Monday Medical: Massage therapy is more than pampering |

Monday Medical: Massage therapy is more than pampering

Christine McKelvie

Christine McKelvie

— The very word "massage" conveys a feeling of relaxation. Can't you just see the softly lit spa, hear the soothing music and get heady imagining the delightfully aromatic oils?

Although these elements are a welcome part of a massage experience, this ancient healing art often transcends the pampering to focus on pain relief and other physical benefits.

"Massage therapy is beneficial for maintaining health and well-being," said Sarah Freese, massage therapist at Yampa Valley Medical Center's Integrated Health. "Massage is not just a luxury or something to do on vacation."

Freese will explain the benefits of massage, what to look for in a massage therapist and other basics of her specialty in a free Taking Care of Me presentation at Yampa Valley Medical Center.

Her program is titled "Massage Therapy: It's Much More Than a Luxury, It's Health Care." The talk will begin at 6 p.m. Aug. 14 in the hospital conference rooms.

Freese's interest in massage began while she was studying physical therapy and working in a busy clinic. She was asked to assist with some soft-tissue work and saw how "it helped the patient immensely."

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Freese, who never had received a massage herself, switched her major. After receiving her associate degree from Boulder College of Massage Therapy, she has continued her education in oncology massage, prenatal massage and Qigong healing.

In her 11-year career, she has seen numerous other examples of massage contributing to wellness.

For example, Freese and fellow Integrated Health professionals have found that Yampa Valley Medical Center inpatients who receive healing therapies such as massage or acupuncture reported a 15 percent decrease in pain, depression, anxiety and stress.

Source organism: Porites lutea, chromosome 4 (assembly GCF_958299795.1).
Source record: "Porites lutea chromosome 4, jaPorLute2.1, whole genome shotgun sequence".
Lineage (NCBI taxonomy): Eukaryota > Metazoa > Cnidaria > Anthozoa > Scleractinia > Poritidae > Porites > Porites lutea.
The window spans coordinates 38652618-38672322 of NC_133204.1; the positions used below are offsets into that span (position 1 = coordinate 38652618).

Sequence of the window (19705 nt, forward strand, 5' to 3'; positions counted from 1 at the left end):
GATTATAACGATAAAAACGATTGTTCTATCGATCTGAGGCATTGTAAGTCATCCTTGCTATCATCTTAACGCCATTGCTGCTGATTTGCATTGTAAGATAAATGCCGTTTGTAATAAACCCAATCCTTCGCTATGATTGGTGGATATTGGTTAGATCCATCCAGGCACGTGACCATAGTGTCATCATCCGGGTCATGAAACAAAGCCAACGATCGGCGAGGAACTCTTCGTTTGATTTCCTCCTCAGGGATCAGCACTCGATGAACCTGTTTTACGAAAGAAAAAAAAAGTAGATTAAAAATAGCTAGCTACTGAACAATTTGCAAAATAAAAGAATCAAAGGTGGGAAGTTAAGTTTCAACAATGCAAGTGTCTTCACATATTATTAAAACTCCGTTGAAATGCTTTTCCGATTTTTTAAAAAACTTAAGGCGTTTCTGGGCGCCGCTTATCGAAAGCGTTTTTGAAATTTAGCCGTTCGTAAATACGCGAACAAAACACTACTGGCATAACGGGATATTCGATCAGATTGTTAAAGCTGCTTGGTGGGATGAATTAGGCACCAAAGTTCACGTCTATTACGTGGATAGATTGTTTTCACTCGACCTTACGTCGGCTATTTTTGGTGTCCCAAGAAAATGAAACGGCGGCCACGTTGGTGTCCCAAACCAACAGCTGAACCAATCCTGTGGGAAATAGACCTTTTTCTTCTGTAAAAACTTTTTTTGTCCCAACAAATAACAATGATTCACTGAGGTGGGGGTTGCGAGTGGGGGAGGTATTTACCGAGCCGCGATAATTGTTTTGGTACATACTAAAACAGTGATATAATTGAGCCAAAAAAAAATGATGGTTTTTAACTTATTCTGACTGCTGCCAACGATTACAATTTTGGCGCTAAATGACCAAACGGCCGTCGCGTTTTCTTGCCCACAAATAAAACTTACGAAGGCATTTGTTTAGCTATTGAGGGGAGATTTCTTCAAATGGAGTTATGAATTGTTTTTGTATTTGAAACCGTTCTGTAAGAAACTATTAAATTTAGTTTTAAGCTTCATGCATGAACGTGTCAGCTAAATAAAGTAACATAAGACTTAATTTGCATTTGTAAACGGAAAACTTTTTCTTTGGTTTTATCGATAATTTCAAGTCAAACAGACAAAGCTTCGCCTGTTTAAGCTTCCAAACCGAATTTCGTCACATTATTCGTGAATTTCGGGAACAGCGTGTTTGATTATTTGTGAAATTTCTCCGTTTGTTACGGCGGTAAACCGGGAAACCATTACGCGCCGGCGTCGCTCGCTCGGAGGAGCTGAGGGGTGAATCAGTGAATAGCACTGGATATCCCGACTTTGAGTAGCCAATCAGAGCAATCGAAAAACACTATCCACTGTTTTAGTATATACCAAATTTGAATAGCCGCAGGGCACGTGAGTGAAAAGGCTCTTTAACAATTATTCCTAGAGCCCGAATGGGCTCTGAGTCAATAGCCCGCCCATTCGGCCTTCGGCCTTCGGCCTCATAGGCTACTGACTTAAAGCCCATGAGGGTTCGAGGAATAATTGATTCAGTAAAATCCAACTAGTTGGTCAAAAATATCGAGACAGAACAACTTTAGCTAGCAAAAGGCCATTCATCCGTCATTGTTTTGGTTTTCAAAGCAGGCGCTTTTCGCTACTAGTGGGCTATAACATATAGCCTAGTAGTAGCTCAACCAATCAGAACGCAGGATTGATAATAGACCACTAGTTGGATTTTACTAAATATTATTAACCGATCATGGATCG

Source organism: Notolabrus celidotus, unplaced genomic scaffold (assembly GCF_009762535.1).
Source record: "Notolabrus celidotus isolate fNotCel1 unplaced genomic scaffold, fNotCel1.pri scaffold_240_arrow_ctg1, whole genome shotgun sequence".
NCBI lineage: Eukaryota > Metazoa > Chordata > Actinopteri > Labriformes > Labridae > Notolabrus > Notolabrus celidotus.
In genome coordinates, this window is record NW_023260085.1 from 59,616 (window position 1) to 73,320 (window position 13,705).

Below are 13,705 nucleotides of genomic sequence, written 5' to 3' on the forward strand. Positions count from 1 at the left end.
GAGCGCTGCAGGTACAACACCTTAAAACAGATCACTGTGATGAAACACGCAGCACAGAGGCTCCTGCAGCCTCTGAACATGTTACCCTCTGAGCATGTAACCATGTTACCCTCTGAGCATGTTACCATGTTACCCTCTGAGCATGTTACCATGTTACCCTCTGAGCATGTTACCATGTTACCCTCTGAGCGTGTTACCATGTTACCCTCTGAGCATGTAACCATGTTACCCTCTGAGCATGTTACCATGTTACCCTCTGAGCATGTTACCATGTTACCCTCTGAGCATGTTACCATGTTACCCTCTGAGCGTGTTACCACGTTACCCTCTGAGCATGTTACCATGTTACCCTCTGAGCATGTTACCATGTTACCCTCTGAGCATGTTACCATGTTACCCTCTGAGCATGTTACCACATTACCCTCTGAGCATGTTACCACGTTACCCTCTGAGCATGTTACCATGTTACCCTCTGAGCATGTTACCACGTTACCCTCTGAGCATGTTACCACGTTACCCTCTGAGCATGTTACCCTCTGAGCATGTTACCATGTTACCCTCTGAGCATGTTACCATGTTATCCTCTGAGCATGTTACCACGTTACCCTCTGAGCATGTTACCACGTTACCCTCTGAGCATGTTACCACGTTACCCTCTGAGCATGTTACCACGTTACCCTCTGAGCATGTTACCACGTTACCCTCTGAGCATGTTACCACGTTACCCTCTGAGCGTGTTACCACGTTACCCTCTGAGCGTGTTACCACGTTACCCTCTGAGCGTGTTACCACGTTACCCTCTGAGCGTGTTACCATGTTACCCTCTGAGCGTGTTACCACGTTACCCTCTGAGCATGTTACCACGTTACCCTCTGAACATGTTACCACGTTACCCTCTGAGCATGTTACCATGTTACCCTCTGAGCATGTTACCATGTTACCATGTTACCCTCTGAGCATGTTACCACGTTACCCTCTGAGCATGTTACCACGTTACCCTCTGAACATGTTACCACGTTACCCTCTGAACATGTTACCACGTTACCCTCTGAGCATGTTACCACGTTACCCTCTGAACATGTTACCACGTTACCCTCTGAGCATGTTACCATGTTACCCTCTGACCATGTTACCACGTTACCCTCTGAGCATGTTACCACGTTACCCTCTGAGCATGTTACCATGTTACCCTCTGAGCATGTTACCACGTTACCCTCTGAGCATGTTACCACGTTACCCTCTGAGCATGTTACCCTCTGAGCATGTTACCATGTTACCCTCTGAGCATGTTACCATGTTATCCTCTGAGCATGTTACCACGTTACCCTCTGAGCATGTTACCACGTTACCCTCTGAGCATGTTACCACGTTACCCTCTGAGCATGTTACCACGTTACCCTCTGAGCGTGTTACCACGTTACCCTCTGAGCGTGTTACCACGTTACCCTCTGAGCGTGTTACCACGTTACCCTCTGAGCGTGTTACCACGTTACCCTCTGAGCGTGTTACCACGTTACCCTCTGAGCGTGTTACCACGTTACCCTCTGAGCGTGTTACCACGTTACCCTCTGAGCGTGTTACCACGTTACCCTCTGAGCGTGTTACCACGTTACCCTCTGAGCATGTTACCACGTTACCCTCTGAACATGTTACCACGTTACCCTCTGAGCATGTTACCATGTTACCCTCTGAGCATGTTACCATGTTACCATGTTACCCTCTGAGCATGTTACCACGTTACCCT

"People who have chronic discomfort find it extremely beneficial when a massage therapist works on the injury," Freese said. "Unless there is a more serious problem, such as a muscle tear, I think it is often more helpful to get therapy than to dull the pain with medications."

Massage therapy was part of ancient cultures in China, Japan, India, Egypt, Greece and Rome. It reached the U.S. in the 1850s when two American physicians who had studied in Sweden began promoting massage for a variety of health purposes.

The American Massage Therapy Association reported that 43 percent of individuals in a recent survey stated that their primary reason for receiving a massage was medical. Another 32 percent cited stress.

In her presentation, Freese will cover specific reasons why people seek massage therapy. Poor posture is a big one.

People who spend long hours hunched over a keyboard and staring at a computer screen might not realize how their posture is being affected or how good it feels to have those tense muscles kneaded, Freese said.

Low back pain and repetitive motion injuries are common among construction workers and athletes, she added. In our hectic, modern world, where we all feel we are balancing too many things, stress can be another cause of pain.

Freese's program will explain the basics of massage therapy, what to expect in a massage session and what to look for in a massage therapist, including education, certification and communication style.

"When selecting a therapist, it's important to have a rapport," Freese said. "Some people who have never had a massage may feel uncomfortable about the process. They need to be able to talk to and trust the therapist so they get the most out of their experience."

Christine McKelvie is a writer/editor for Yampa Valley Medical Center. She can be reached at

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